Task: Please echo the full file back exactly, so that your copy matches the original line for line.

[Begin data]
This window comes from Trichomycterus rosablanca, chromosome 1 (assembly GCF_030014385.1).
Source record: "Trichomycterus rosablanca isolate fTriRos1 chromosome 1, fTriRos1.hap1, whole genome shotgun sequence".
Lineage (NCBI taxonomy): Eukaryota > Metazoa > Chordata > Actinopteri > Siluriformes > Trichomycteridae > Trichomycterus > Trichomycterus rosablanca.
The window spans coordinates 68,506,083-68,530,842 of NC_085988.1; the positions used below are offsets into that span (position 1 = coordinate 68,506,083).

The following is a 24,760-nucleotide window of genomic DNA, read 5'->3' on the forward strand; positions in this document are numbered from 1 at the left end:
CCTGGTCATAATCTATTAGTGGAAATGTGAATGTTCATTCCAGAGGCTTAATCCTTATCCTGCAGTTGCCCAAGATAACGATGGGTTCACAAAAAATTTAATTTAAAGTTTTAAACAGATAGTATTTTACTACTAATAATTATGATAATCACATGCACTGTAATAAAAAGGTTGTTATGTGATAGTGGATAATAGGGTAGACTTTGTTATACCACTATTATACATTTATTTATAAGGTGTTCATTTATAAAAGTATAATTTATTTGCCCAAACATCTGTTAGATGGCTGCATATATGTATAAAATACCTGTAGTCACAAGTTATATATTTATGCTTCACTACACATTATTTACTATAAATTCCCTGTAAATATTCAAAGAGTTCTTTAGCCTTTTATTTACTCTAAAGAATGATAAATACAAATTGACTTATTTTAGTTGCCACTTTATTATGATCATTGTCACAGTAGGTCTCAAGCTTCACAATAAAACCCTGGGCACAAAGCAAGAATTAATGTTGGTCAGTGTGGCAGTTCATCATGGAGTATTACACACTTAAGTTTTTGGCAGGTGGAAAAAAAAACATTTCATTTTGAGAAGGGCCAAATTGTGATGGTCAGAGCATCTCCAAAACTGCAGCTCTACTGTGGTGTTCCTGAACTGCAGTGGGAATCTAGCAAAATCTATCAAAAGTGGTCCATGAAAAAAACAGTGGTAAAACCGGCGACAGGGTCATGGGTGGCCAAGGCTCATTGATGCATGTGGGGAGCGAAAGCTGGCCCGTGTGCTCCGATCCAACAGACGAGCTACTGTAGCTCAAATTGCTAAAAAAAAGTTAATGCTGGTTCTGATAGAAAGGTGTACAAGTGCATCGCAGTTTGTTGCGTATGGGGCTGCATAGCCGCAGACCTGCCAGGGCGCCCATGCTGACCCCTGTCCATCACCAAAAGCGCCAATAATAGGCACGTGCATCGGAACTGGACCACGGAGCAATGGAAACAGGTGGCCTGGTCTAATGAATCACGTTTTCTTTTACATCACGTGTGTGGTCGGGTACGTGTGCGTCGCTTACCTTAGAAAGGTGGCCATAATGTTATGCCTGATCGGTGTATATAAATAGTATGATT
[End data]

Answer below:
This window comes from Trichomycterus rosablanca, chromosome 1 (assembly GCF_030014385.1).
Source record: "Trichomycterus rosablanca isolate fTriRos1 chromosome 1, fTriRos1.hap1, whole genome shotgun sequence".
Lineage (NCBI taxonomy): Eukaryota > Metazoa > Chordata > Actinopteri > Siluriformes > Trichomycteridae > Trichomycterus > Trichomycterus rosablanca.
The window spans coordinates 68,506,083-68,530,842 of NC_085988.1; the positions used below are offsets into that span (position 1 = coordinate 68,506,083).

The following is a 24,760-nucleotide window of genomic DNA, read 5'->3' on the forward strand; positions in this document are numbered from 1 at the left end:
CCTGGTCATAATCTATTAGTGGAAATGTGAATGTTCATTCCAGAGGCTTAATCCTTATCCTGCAGTTGCCCAAGATAACGATGGGTTCACAAAAAATTTAATTTAAAGTTTTAAACAGATAGTATTTTACTACTAATAATTATGATAATCACATGCACTGTAATAAAAAGGTTGTTATGTGATAGTGGATAATAGGGTAGACTTTGTTATACCACTATTATACATTTATTTATAAGGTGTTCATTTATAAAAGTATAATTTATTTGCCCAAACATCTGTTAGATGGCTGCATATATGTATAAAATACCTGTAGTCACAAGTTATATATTTATGCTTCACTACACATTATTTACTATAAATTCCCTGTAAATATTCAAAGAGTTCTTTAGCCTTTTATTTACTCTAAAGAATGATAAATACAAATTGACTTATTTTAGTTGCCACTTTATTATGATCATTGTCACAGTAGGTCTCAAGCTTCACAATAAAACCCTGGGCACAAAGCAAGAATTAATGTTGGTCAGTGTGGCAGTTCATCATGGAGTATTACACACTTAAGTTTTTGGCAGGTGGAAAAAAAAACATTTCATTTTGAGAAGGGCCAAATTGTGATGGTCAGAGCATCTCCAAAACTGCAGCTCTACTGTGGTGTTCCTGAACTGCAGTGGGAATCTAGCAAAATCTATCAAAAGTGGTCCATGAAAAAAACAGTGGTAAAACCGGCGACAGGGTCATGGGTGGCCAAGGCTCATTGATGCATGTGGGGAGCGAAAGCTGGCCCGTGTGCTCCGATCCAACAGACGAGCTACTGTAGCTCAAATTGCTAAAAAAAAGTTAATGCTGGTTCTGATAGAAAGGTGTACAAGTGCATCGCAGTTTGTTGCGTATGGGGCTGCATAGCCGCAGACCTGCCAGGGCGCCCATGCTGACCCCTGTCCATCACCAAAAGCGCCAATAATAGGCACGTGCATCGGAACTGGACCACGGAGCAATGGAAACAGGTGGCCTGGTCTAATGAATCACGTTTTCTTTTACATCACGTGTGTGGTCGGGTACGTGTGCGTCGCTTACCTTAGAAAGGTGGCCATAATGTTATGCCTGATCGGTGTATATAAATAGTATGATT